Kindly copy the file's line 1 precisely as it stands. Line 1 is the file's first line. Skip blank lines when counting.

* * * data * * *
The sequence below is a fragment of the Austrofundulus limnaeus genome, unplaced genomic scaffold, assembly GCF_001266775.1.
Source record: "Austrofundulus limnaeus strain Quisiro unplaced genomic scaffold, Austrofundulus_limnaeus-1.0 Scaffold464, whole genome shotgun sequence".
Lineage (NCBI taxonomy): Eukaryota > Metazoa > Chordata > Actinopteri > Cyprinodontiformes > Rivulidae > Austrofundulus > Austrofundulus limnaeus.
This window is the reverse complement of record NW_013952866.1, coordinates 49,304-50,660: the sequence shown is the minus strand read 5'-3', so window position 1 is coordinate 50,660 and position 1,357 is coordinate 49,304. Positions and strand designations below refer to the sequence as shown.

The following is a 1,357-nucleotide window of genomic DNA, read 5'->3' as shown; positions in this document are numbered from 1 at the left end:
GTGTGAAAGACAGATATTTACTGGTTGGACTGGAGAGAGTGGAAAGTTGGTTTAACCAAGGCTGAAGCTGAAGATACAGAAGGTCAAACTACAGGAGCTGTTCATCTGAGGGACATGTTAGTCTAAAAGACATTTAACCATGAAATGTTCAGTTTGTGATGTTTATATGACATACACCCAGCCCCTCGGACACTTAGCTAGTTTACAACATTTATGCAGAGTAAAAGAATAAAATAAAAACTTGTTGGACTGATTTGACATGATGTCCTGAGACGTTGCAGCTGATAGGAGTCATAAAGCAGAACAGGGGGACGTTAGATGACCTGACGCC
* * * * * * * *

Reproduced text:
The sequence below is a fragment of the Austrofundulus limnaeus genome, unplaced genomic scaffold, assembly GCF_001266775.1.